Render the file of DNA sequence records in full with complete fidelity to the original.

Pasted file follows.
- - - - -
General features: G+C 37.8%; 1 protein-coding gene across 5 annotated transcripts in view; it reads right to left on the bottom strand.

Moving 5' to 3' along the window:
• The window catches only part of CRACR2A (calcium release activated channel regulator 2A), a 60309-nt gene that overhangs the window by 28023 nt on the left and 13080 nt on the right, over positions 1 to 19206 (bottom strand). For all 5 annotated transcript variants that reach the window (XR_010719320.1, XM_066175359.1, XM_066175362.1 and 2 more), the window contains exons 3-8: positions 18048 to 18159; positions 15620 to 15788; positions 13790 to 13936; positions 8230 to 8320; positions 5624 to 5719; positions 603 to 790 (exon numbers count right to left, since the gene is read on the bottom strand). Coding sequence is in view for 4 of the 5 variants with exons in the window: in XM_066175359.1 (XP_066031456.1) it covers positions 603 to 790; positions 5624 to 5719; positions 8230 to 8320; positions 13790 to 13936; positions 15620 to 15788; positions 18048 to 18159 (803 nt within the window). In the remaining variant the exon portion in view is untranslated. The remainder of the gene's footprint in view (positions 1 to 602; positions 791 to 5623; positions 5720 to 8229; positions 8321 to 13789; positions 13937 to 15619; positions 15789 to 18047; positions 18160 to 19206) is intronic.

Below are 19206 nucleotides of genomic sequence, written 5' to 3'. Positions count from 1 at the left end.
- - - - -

General features: G+C 37.8%; 1 protein-coding gene across 5 annotated transcripts in view; it reads right to left on the bottom strand.

Moving 5' to 3' along the window:
• The window catches only part of CRACR2A (calcium release activated channel regulator 2A), a 60309-nt gene that overhangs the window by 28023 nt on the left and 13080 nt on the right, over positions 1 to 19206 (bottom strand). For all 5 annotated transcript variants that reach the window (XR_010719320.1, XM_066175359.1, XM_066175362.1 and 2 more), the window contains exons 3-8: positions 18048 to 18159; positions 15620 to 15788; positions 13790 to 13936; positions 8230 to 8320; positions 5624 to 5719; positions 603 to 790 (exon numbers count right to left, since the gene is read on the bottom strand). Coding sequence is in view for 4 of the 5 variants with exons in the window: in XM_066175359.1 (XP_066031456.1) it covers positions 603 to 790; positions 5624 to 5719; positions 8230 to 8320; positions 13790 to 13936; positions 15620 to 15788; positions 18048 to 18159 (803 nt within the window). In the remaining variant the exon portion in view is untranslated. The remainder of the gene's footprint in view (positions 1 to 602; positions 791 to 5623; positions 5720 to 8229; positions 8321 to 13789; positions 13937 to 15619; positions 15789 to 18047; positions 18160 to 19206) is intronic.

Below are 19206 nucleotides of genomic sequence, written 5' to 3'. Positions count from 1 at the left end.